The comparison has been performed for the data of 2010 comprising of 10 days each from March, July, and December months. To collocate the radiosonde TIL with retrieved TIL from MHS, a search radius of 0.2° and ±1 hr temporal window is used. The scatter plot for each TIL retrieved from WVD algorithm and TIL from radiosonde observations is shown in Figures 4, 5, 6, 7, 8, and 9.

Based on these collocated TILs from MHS and radiosonde, the root mean square difference (RMSD) and bias in retrieved TIL have been calculated and shown in Table 4. The least RMSD is found to be 9.93% in TIL 400–250 hPa indicating the maximum sensitivity of MHS channels for this layer. On the other hand, RMSD of 18.45% in 250–100 hPa TIL shows less sensitivity.

However, profile RMSS of RMSD is ~15%.

4.2.2. Comparison with NCEP Reanalysis Data

Dataset of retrieved TIL from MHS used for comparison with radiosonde has also been used to compare with TIL from NCEP reanalysis fields. The collocation of both datasets has been done by taking 1°1° spatial resolution and ±3 hr temporal resolution. The comparison is done in terms of RMSD between retrieved and NCEP model profiles as carried out for comparison with radiosonde. Table 5 shows the RMSD and bias in retrieved TIL from MHS and NCEP dataset.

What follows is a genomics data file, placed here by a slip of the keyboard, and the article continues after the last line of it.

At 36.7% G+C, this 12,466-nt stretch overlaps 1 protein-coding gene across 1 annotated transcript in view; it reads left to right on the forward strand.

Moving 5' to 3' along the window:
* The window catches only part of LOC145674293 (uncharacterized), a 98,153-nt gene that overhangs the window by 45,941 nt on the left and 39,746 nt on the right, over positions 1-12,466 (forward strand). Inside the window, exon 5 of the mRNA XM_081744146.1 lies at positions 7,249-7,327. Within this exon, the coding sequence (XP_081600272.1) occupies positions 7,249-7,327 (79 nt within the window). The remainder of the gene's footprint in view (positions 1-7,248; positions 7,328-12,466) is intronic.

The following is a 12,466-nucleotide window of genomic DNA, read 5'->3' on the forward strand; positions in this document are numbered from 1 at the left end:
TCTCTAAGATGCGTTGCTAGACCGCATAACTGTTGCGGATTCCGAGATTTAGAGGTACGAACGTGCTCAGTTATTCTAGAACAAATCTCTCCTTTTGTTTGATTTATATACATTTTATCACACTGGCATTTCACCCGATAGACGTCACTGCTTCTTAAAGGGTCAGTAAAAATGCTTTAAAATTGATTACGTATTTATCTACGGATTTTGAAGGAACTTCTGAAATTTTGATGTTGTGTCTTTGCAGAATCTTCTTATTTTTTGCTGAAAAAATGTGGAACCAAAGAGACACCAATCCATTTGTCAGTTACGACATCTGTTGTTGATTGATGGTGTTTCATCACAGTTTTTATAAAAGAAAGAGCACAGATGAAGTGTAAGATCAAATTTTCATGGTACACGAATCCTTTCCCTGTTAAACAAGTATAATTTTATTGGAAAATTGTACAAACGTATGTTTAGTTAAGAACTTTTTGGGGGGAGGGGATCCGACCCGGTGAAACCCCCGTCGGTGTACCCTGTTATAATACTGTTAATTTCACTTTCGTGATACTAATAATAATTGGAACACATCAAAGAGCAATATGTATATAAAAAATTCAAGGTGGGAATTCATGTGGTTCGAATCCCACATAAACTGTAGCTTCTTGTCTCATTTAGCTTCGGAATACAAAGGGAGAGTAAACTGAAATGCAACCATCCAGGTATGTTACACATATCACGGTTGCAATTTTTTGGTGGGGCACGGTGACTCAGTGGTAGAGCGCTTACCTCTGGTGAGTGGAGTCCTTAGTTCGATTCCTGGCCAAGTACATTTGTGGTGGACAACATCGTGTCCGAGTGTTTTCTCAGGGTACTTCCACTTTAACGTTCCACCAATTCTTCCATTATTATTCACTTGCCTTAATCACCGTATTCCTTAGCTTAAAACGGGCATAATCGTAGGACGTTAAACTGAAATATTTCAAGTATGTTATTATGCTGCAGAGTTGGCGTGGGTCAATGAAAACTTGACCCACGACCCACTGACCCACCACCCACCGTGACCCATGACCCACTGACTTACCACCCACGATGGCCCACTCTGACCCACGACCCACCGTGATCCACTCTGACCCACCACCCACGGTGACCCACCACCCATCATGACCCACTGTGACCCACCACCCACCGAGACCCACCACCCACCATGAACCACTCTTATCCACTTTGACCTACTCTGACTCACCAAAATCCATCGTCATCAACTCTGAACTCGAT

Here, also the RMSD is maximum (32%) in TIL 250–100 hPa. However, minimum RMSD of 10.33% is found to be in 550–400 hPa TIL.

From Table 5 it can be inferred that the relative humidity profiles can be retrieved from MHS observations with RMSD less than 20% for six TILs except at higher altitude (250–100) hPa. Larger errors in retrieving relative humidity profiles at higher altitude (250–100 hPa) can be attributed to the less sensitivity of MHS channels at these levels. These results are significant in view of broad overlapping weighting functions of MHS channels.

5. Conclusion

A new technique for deriving improved layer averaged humidity profiles using microwave sounders has been developed and tested on actual MHS observations. Comparison of LARH profiles with those of radiosonde as well as NCEP indicates improved retrieval using present approach as compared to the standard algorithm. The algorithms developed in the present study are expected to improve further with more number of sounding channels like SAPHIR onboard Megha-Tropiques.

Conflict of Interests

The authors declare that there is no conflict of interests regarding the publication of this paper.


Authors would like to express their gratitude to Shri A. S. Kiran Kumar, Director of Space Applications Centre, Ahmedabad, for encouragement and guidance. Authors are also very thankful to Dr. J. S. Parihar, Deputy Director of Earth, Ocean, Atmosphere, Planetary Sciences and Applications Area and Dr. P. K. Pal, Group Director of Atmospheric Oceanic Sciences Group for their keen interest and support.